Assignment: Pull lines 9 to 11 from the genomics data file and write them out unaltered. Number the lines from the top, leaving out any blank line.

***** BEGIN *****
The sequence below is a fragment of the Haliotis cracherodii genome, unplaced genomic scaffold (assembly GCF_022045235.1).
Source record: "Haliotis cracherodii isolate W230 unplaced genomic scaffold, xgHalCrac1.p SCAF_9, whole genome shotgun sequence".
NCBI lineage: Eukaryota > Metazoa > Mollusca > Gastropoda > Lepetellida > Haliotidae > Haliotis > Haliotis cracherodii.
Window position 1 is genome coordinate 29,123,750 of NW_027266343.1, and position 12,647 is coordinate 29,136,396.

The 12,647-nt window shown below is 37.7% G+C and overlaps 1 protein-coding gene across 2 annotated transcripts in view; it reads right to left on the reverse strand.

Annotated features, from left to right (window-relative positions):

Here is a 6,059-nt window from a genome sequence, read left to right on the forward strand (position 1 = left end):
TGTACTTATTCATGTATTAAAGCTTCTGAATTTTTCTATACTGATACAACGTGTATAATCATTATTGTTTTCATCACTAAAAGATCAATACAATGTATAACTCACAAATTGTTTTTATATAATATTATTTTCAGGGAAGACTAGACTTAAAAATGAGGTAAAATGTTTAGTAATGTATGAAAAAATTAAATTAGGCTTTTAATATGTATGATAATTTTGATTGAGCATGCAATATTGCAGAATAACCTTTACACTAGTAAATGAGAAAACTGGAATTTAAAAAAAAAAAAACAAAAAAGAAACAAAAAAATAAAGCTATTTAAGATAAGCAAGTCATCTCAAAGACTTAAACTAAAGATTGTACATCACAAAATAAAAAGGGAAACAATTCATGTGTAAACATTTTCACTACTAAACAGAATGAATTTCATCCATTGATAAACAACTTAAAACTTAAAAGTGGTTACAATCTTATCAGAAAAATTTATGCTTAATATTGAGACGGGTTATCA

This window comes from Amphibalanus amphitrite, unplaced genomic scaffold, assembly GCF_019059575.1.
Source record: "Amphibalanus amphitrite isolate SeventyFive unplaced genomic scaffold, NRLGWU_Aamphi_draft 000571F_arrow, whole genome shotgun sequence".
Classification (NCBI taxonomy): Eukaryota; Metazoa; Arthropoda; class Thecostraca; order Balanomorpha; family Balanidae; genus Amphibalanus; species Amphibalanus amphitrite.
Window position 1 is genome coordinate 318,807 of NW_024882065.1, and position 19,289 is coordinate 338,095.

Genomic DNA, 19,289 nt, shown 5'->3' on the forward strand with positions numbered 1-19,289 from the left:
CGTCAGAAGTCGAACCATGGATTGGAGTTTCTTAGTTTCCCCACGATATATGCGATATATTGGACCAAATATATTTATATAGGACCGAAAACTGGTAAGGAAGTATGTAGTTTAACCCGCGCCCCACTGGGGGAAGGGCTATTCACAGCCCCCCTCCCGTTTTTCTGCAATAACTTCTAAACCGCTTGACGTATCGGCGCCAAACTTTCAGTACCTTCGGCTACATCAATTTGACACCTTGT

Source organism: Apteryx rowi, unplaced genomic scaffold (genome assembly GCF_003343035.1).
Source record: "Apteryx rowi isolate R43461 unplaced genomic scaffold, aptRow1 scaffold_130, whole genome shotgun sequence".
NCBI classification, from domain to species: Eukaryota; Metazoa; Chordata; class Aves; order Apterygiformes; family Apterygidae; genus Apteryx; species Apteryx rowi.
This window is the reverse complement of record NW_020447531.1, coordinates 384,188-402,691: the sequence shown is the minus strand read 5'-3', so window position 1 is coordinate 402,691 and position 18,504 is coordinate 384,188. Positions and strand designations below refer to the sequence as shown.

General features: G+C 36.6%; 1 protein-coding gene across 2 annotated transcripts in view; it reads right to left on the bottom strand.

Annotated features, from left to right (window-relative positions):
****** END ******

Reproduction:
This window comes from Amphibalanus amphitrite, unplaced genomic scaffold, assembly GCF_019059575.1.
Source record: "Amphibalanus amphitrite isolate SeventyFive unplaced genomic scaffold, NRLGWU_Aamphi_draft 000571F_arrow, whole genome shotgun sequence".
Classification (NCBI taxonomy): Eukaryota; Metazoa; Arthropoda; class Thecostraca; order Balanomorpha; family Balanidae; genus Amphibalanus; species Amphibalanus amphitrite.